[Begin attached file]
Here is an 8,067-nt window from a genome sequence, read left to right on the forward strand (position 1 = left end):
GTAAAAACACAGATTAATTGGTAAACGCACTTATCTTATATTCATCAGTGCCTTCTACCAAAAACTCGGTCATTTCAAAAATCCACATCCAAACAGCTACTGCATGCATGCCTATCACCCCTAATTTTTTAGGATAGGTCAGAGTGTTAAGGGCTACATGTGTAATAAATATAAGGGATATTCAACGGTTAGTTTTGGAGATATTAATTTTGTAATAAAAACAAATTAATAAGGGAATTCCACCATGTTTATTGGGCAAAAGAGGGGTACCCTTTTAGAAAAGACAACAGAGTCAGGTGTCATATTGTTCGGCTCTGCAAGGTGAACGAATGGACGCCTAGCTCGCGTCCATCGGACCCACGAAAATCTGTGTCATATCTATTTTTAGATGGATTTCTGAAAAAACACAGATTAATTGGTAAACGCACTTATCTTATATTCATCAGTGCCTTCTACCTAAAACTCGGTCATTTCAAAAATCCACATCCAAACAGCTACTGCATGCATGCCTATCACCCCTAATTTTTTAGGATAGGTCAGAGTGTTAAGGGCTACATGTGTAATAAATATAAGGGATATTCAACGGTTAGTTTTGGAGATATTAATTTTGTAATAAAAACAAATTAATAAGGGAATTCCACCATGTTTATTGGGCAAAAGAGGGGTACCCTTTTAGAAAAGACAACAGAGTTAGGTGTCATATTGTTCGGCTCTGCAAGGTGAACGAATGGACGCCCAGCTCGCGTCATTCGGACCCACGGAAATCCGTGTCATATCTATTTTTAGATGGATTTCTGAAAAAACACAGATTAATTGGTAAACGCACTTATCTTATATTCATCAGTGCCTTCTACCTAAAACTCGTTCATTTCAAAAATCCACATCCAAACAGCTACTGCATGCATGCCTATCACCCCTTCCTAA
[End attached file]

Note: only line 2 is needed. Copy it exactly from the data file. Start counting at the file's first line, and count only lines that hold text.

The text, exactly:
GTAAAAACACAGATTAATTGGTAAACGCACTTATCTTATATTCATCAGTGCCTTCTACCAAAAACTCGGTCATTTCAAAAATCCACATCCAAACAGCTACTGCATGCATGCCTATCACCCCTAATTTTTTAGGATAGGTCAGAGTGTTAAGGGCTACATGTGTAATAAATATAAGGGATATTCAACGGTTAGTTTTGGAGATATTAATTTTGTAATAAAAACAAATTAATAAGGGAATTCCACCATGTTTATTGGGCAAAAGAGGGGTACCCTTTTAGAAAAGACAACAGAGTCAGGTGTCATATTGTTCGGCTCTGCAAGGTGAACGAATGGACGCCTAGCTCGCGTCCATCGGACCCACGAAAATCTGTGTCATATCTATTTTTAGATGGATTTCTGAAAAAACACAGATTAATTGGTAAACGCACTTATCTTATATTCATCAGTGCCTTCTACCTAAAACTCGGTCATTTCAAAAATCCACATCCAAACAGCTACTGCATGCATGCCTATCACCCCTAATTTTTTAGGATAGGTCAGAGTGTTAAGGGCTACATGTGTAATAAATATAAGGGATATTCAACGGTTAGTTTTGGAGATATTAATTTTGTAATAAAAACAAATTAATAAGGGAATTCCACCATGTTTATTGGGCAAAAGAGGGGTACCCTTTTAGAAAAGACAACAGAGTTAGGTGTCATATTGTTCGGCTCTGCAAGGTGAACGAATGGACGCCCAGCTCGCGTCATTCGGACCCACGGAAATCCGTGTCATATCTATTTTTAGATGGATTTCTGAAAAAACACAGATTAATTGGTAAACGCACTTATCTTATATTCATCAGTGCCTTCTACCTAAAACTCGTTCATTTCAAAAATCCACATCCAAACAGCTACTGCATGCATGCCTATCACCCCTTCCTAA